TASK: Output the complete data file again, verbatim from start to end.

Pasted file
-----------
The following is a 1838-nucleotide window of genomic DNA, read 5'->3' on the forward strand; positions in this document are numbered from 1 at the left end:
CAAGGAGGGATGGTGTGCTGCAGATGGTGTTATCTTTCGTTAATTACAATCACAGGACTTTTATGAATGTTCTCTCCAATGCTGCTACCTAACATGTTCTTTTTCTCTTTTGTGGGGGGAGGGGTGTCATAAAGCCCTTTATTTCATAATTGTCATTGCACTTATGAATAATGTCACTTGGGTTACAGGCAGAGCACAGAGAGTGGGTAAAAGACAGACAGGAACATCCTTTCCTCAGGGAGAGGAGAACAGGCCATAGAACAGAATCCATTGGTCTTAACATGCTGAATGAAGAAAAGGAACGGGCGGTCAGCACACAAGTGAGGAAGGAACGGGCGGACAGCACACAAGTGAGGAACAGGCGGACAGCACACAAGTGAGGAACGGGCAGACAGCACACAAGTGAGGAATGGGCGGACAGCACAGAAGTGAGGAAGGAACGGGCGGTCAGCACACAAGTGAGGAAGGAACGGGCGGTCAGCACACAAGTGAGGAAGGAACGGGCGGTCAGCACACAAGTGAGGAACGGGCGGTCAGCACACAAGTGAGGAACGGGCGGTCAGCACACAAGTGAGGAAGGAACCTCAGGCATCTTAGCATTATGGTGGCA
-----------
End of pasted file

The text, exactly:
The following is a 1838-nucleotide window of genomic DNA, read 5'->3' on the forward strand; positions in this document are numbered from 1 at the left end:
CAAGGAGGGATGGTGTGCTGCAGATGGTGTTATCTTTCGTTAATTACAATCACAGGACTTTTATGAATGTTCTCTCCAATGCTGCTACCTAACATGTTCTTTTTCTCTTTTGTGGGGGGAGGGGTGTCATAAAGCCCTTTATTTCATAATTGTCATTGCACTTATGAATAATGTCACTTGGGTTACAGGCAGAGCACAGAGAGTGGGTAAAAGACAGACAGGAACATCCTTTCCTCAGGGAGAGGAGAACAGGCCATAGAACAGAATCCATTGGTCTTAACATGCTGAATGAAGAAAAGGAACGGGCGGTCAGCACACAAGTGAGGAAGGAACGGGCGGACAGCACACAAGTGAGGAACAGGCGGACAGCACACAAGTGAGGAACGGGCAGACAGCACACAAGTGAGGAATGGGCGGACAGCACAGAAGTGAGGAAGGAACGGGCGGTCAGCACACAAGTGAGGAAGGAACGGGCGGTCAGCACACAAGTGAGGAAGGAACGGGCGGTCAGCACACAAGTGAGGAACGGGCGGTCAGCACACAAGTGAGGAACGGGCGGTCAGCACACAAGTGAGGAAGGAACCTCAGGCATCTTAGCATTATGGTGGCA